Temperature effects on the viscosity and aggregation behavior of aqueous solutions of three different cellulose ethers-methylcellulose (MC), hydroxypropylmethylcellulose (HPMC), and ethyl(hydroxyethyl)cellulose (EHEC)-were investigated using viscosity and dynamic light scattering measurements as well as cryo-TEM. In all cases, increasing temperature reduces the solvent quality of water, which induces aggregation. It was found that the aggregation rate followed the order EHEC > HPMC > MC, suggesting that cellulose ethers containing some bulky and partially hydrophilic substituents assemble into large aggregates more readly than methylcellulose. This finding is discussed in terms of the organization of the structures formed by the different cellulose ethers. The temperature-dependent association behavior of cellulose ethers was also investigated in a novel way by adding diethyleneglycolmonobutylether (BDG) to methylcellulose aqueous solutions. When the concentration of BDG was at and above 5 wt %, methylcellulose adopted HPMC-like solution behavior. In particular, a transition temperature where the viscosity was decreasing, prior to increasing at higher temperatures, appeared, and the aggregation rate increased. This observation is rationalized by the ability of amphiphilic BDG to accumulate at nonpolar interfaces and thus also to associate with hydrophobic regions of methylcellulose. In effect, BDG is suggested to act as a physisorbed hydrophilic and bulky substituent inducing constraints on aggregation similar to those of the chemically attached hydroxypropyl groups in HPMC and oligo(ethyleneoxide) chains in EHEC.

Keyword
Cellulose, Ethers, Hydrophilicity, Viscosity, Water quality
National Category
Physical Chemistry
Identifiers
urn:nbn:se:kth:diva-95376 (URN)10.1021/la301704f (DOI)000309040800004 ()2-s2.0-84866673236 (Scopus ID)
Note

QC 20121029. Updated from manuscript to article in journal.

Available from: 2012-05-23 Created: 2012-05-23 Last updated: 2017-12-07Bibliographically approved
6. Surface forces and friction between non-polar surfaces coated by temperature-responsive methylcellulose
Open this publication in new window or tab >>Surface forces and friction between non-polar surfaces coated by temperature-responsive methylcellulose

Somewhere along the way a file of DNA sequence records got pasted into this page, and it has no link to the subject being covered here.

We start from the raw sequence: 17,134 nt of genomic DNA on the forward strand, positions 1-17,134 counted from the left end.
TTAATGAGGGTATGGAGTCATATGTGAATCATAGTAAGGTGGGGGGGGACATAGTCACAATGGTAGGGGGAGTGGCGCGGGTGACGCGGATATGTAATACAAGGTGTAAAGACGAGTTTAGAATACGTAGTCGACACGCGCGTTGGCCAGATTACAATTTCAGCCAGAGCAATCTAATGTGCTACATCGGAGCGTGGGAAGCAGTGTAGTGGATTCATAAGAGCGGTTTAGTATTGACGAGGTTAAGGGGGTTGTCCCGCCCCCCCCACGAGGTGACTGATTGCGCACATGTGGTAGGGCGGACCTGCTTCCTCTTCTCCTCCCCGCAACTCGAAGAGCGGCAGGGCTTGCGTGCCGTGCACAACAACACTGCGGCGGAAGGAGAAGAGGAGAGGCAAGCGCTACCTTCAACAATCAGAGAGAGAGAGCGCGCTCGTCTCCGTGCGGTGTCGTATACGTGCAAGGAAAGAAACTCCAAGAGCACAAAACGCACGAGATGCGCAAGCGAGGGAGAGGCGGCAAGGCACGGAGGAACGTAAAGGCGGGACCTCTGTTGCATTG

2014 (English)In: Colloids and Surfaces A: Physicochemical and Engineering Aspects, ISSN 0927-7757, E-ISSN 1873-4359, Vol. 441, 701-708 p.Article in journal (Refereed) Published
Abstract [en]

Methylcellulose is a heterogeneous polymer that exposes both methyl groups and -OH-groups to the solution, and the solvent quality of water for methylcellulose deceases with increasing temperature. In bulk solution this leads to aggregation into fibrils at high temperatures. In this report we address how temperature affects adsorbed layers of methylcellulose on hydrophobized silica surfaces in contact with an aqueous methylcellulose solution. The layers were imaged using PeakForce tapping mode atomic force microscopy, in order to determine how the additional adsorption that occurs with increasing temperature affects the layer structure. Surface force and friction measurements were carried out using the AFM colloidal probe method. The data demonstrate that the normal surface forces were rather insensitive to temperature, whereas the friction forces changed significantly with increasing temperature. At low loads the friction increases with increasing temperature, whereas at high loads the reverse is observed. These findings are discussed in terms of how the worsening of the solvent condition affects the aggregation state in the adsorbed layer, and the polymer-surface affinity.

Keyword
Temperature-responsive polymer, Cellulose ethers, Methylcellulose friction, Load bearing capacity, Atomic force microscopy, Surface forces
National Category
Physical Chemistry
Identifiers
urn:nbn:se:kth:diva-95377 (URN)10.1016/j.colsurfa.2013.10.038 (DOI)000329260800090 ()2-s2.0-84887548022 (Scopus ID)
Funder
VinnovaSwedish Foundation for Strategic Research
Note

QC 20140131. Updated from manuscript to article in journal.

Available from: 2012-05-23 Created: 2012-05-23 Last updated: 2017-12-07Bibliographically approved